Scott Lovelis - Masters Challenge Standard/Jumpers
13 Nov 2014
Scott Lovelis had some “spot on” Masters Challenge courses at the recent Contact Sports Agility trial here in Illinois. The courses had “international” challenges including , shallow angle jump approaches, obstacle discriminations and, most importantly, flow and speed. I really think these are what MC courses should look like.
Here’s his Masters Challenge Jumpers course:
Masters Challenge JumpersObstacle Legend
Some handling notes:
- The spacing between the wings at 2/3 was possibly a little wider. Many teams treated 2-3 as a Flyer jump in to me and I Blind Crossed out to put him on my right to 4. That gave him a look at the tunnel but my motion forward and eye contact put him right on track. There were off courses to the tunnel entrances from 2 and 3. and brought the dog through the gap turning the dog left at 2 and then right to get to 3. I handled it dog on right to the "far" side of 3 and had
- A lot of large dog handlers got the back side of jump 9 because they didn't cue any collection on the approach to 8 (there is also a post there...) and the dogs landed with a choice of sides at 9. Great subtle challenge.
- There were a couple dogs that went looking for the tunnel after jump 10.
- 11-14 had a wide assortment of crosses and cross locations. Most popular was after the long jump while driving forward. Some handlers did a Blind or Front Cross in the same spot. I think I did a Rear Cross on the landing of the double (13).
- IIRC jump 16 was closer to 15 in the actual course. I remember hustling to support the back side of 15 and getting a Front Cross over the jump and looking at the cone at 16 to verify which side of the jump! Pushed him to the back side of 16 and kept Flyer on left to the end.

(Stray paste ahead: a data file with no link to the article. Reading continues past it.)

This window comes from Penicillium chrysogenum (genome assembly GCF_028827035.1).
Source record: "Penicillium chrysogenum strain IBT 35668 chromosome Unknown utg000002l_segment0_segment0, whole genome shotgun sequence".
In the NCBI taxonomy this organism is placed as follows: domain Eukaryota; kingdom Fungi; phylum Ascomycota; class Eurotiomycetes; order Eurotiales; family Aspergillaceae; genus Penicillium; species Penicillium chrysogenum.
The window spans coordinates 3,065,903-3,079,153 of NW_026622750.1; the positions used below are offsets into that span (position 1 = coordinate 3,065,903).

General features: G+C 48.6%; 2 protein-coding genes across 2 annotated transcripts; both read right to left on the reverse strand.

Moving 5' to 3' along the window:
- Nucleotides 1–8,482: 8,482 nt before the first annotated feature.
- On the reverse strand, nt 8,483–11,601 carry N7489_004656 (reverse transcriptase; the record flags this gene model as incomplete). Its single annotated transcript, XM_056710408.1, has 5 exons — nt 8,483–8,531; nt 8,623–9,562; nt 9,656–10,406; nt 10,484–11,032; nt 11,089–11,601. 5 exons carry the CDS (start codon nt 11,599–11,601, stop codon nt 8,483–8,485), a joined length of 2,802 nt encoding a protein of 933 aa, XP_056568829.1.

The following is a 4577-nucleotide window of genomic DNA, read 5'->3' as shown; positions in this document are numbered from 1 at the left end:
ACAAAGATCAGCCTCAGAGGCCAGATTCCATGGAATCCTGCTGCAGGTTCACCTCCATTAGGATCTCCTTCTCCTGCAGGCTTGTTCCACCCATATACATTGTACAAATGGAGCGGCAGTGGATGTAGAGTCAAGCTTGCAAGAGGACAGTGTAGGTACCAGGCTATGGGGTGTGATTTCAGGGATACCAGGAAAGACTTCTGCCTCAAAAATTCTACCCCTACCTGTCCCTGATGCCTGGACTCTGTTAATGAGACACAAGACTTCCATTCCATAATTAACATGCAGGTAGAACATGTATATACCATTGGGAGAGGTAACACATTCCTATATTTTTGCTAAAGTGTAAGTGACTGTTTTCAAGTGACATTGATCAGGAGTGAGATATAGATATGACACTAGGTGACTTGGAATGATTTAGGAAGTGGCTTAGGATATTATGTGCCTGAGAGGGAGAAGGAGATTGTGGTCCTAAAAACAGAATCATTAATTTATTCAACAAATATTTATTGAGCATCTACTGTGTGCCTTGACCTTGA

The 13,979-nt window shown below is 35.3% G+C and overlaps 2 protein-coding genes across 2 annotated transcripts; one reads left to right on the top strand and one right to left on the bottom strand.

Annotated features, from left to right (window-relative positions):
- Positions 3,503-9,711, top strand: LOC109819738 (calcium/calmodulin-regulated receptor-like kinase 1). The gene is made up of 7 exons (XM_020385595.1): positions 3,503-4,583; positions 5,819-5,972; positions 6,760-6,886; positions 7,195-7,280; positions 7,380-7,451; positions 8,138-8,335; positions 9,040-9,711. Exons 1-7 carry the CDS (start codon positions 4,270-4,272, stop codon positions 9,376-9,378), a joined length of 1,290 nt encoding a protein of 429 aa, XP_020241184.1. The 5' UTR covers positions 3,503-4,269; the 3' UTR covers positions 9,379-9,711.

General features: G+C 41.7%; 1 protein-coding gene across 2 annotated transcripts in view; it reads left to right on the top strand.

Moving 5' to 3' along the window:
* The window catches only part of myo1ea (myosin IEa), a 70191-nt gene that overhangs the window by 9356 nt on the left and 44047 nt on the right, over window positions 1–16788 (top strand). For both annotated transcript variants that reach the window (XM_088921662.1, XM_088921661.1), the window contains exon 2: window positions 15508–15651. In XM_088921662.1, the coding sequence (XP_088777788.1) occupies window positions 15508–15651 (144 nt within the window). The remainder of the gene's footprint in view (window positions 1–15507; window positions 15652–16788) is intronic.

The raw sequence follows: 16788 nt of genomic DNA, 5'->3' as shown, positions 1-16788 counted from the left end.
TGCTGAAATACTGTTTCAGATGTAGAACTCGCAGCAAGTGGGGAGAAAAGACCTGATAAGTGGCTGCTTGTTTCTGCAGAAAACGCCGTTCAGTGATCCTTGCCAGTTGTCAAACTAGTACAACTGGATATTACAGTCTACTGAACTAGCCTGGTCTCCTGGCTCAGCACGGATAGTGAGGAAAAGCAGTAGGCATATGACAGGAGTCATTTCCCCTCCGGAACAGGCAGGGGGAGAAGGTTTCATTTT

A fast course which needed the handler to push to their “spots” and control the dog’s path at those points.
Here’s Scott’s Masters Challenge Standard course:
Masters Challenge Standard
- First decision was handling the turn at 5 and how that might play in to the potential for the off course tunnel after the A Frame. Like many handlers I Rear Crossed the take off of 5 so I'd be sure Flyer would jump turning. It was interesting because the spacing was relatively short and after a jump to a spread jump the dog is pretty in full extension so good timing/early cues helped.
- To be certain Flyer didn't take the off course tunnel entrance I did Blind Cross on the downside of the A Frame to put him on my left. Coming from the rear cross at 5 I had to hustle! Many handlers relied on good forward motion cues and drove to the correct side of the tunnel.
- Most handlers wanted dog on left for 8-9. The big question was handling the back side of 11. I kept Flyer on my left coming out of the chute and did an Rear Cross on the Flat/Lap Turn as I drew him to the take off side of the jump. Other teams crossed on the approach to the chute (and pushed hard forward) and front or blind crossed the exit of the chute.
- The next question was which way to turn the dog at 15B. Many handlers turned their dog left. I thought turning Flyer right gave him a better line to the tire and kept him in extension longer. But I don't think it mattered too much except for any time lost on the tighter/collected turn to the left.
- The need to support the tire made getting in position to get the dog to the back side at 18 and handle the tunnel/DW discrimination was the biggest challenge of the course (and where I made our error!). I drove in for a Front Cross and was planning on a wrap to the left with a blind cross. But only got there in time to get Flyer to take the correct side of 18 and (unfortunately) turned him to his right so he came back across the front side of the jump; that lined him up perfectly for the off course tunnel... More successful handlers executed my plan correctly or used a Shoulder Pull to Rear Cross on the flat (Lap Turn) and then reconnected with the dogs on the landing of the jump to ensure they took the dog walk.
A lovely course!
Thanks so much to Scott for letting me share these courses. I’m looking forward to his courses at the NC Regional this year.
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